When policymakers look at sky for clues: India’s “blue skies” vs World’s “no clear skies”..

The economic policymakers are increasingly looking up to the sky for guiding economic policy.

The Economic Survey for 2018-19 was all around the colour blue. The Survey points to Blue Sky thinking and even kept the colour of the survey as blue. The Preface explains:

Imbued by the power of the opportunity that beckons, the team for Economic Survey 2018-19 has been guided by “blue sky thinking.” The Survey adopts an unfettered approach in thinking about the appropriate economic model for India. This endeavour is reflected in the sky blue cover of the Survey. To achieve the vision of #Economy@5trillion, India needs to shift its gears to accelerate and sustain a real GDP growth rate of 8%.

The Survey departs from traditional thinking by viewing the economy as being either in a virtuous or a vicious cycle, and thus never in equilibrium. Rather than viewing the national priorities of fostering economic growth, demand, exports and job creation as separate problems, the Survey views these macroeconomic phenomena as complementary to each other. The cover design captures the idea of complementary inter-linkages between these macroeconomic variables using the pictorial description of several inter-linked gears.

Hmm.. Good friend Avinash Tripathi points how the color of ES changed from pink to blue.

Indian Policymakers often look to skies. RBI’s former Governor D. Subbarao had remarked how he looked up to skies as IAS officer and continues to do so as RBI Governor, anticipating and hoping for a good monsoon. However, he would have preferred grey skies than blue!

As Indian skies look blue, we cannot say the same for World economy skies. BIS in its Annual Report for 2018-19, says there are no clear skies:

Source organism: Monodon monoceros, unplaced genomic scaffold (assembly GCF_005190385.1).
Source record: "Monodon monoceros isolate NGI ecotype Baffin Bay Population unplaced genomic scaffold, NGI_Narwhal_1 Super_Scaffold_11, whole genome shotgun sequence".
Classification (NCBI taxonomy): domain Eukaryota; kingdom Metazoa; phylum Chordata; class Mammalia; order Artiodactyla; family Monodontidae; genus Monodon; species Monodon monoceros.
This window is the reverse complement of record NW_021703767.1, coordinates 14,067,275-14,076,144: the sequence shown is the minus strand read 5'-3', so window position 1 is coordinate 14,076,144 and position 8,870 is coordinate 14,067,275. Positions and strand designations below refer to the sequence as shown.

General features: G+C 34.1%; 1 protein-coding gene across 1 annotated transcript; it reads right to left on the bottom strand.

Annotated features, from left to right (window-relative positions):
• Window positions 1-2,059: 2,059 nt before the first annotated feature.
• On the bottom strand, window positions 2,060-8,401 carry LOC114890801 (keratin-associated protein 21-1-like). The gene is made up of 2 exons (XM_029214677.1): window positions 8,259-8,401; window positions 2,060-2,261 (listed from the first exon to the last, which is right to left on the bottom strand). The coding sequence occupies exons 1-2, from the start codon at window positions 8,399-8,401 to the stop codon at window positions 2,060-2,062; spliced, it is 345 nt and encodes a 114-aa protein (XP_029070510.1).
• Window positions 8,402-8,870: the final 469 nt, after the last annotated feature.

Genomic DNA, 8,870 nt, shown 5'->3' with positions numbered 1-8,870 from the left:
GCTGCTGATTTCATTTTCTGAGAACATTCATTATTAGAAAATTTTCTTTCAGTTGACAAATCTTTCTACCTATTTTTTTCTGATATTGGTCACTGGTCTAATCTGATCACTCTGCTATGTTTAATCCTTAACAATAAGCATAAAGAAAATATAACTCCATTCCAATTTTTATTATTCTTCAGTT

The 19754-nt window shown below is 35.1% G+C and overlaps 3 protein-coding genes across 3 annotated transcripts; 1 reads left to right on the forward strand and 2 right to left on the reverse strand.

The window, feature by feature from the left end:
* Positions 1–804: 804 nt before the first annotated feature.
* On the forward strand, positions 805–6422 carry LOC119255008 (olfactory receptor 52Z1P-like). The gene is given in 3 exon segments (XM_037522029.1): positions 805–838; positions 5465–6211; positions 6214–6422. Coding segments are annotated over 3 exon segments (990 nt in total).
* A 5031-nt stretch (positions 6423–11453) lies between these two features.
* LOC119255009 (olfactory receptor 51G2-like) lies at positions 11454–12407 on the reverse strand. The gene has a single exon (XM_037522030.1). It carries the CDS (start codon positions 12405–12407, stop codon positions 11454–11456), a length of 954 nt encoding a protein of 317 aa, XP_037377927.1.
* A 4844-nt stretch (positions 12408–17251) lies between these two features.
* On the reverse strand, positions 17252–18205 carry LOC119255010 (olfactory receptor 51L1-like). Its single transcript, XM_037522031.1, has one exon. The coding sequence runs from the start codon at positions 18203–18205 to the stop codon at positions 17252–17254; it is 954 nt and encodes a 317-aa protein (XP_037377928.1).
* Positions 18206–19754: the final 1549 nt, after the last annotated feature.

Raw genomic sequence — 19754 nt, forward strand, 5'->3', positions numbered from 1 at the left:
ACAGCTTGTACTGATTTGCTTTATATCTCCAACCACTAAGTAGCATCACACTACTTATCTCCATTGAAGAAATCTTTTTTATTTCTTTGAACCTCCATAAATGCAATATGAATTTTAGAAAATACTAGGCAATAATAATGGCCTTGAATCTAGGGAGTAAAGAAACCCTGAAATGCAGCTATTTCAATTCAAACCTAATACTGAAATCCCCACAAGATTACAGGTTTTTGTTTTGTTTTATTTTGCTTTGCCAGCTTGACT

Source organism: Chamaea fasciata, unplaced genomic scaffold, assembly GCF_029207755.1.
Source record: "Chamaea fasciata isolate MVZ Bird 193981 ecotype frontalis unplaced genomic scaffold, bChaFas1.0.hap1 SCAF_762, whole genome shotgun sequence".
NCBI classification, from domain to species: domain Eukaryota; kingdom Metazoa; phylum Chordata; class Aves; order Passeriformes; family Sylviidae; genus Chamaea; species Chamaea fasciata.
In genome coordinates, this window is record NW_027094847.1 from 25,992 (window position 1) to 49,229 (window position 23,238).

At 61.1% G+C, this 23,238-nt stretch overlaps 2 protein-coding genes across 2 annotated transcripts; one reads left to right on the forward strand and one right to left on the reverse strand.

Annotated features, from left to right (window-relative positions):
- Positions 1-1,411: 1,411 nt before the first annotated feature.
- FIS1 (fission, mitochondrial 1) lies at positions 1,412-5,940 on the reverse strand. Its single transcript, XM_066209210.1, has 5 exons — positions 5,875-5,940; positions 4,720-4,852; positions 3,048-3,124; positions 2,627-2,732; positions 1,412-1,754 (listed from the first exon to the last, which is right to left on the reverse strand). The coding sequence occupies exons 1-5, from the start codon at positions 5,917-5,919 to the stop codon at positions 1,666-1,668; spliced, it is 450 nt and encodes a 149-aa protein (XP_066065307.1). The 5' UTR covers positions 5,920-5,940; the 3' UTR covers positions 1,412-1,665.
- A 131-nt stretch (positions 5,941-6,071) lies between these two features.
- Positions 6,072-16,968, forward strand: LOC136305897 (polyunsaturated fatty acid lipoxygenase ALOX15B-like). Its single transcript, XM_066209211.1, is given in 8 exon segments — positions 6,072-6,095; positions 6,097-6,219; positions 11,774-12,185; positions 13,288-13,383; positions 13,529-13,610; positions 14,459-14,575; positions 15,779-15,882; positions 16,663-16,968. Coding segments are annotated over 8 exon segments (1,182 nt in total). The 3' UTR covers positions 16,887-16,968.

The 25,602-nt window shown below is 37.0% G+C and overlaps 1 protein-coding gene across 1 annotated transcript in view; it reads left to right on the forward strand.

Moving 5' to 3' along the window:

The skies are not clear yet. The path is narrow and winding. But the means to negotiate it exist. They should be deployed.

A number of policy implications flow from this diagnosis. For clearer skies to appear, the policy mix needs to be rebalanced. Higher sustainable growth can only be achieved by reducing the reliance on debt and reinvigorating productive strength. In the process, this would relieve some of the burden monetary policy has been bearing since the GFC and avoid the expectation that this policy can be the engine for sustainable growth. Its more appropriate role is that of a backstop, given that its main focus is delivering price stability while supporting financial stability.

There is a whole chapter on no clear skies..

BIS chief, Agustin Carstens in his remarks points to navigating through the skies:

Clear skies may be over the horizon, but we have yet to cross it. Many risks and vulnerabilities exist, and political uncertainty is high. The course towards normalisation has called for some deviations. A sustainable flight path requires the long-overdue full engagement of all four policy engines, rather than short-term turbo charges. By taking a longer view, one can better balance the needs of today with the needs of tomorrow.

Hmm..

 

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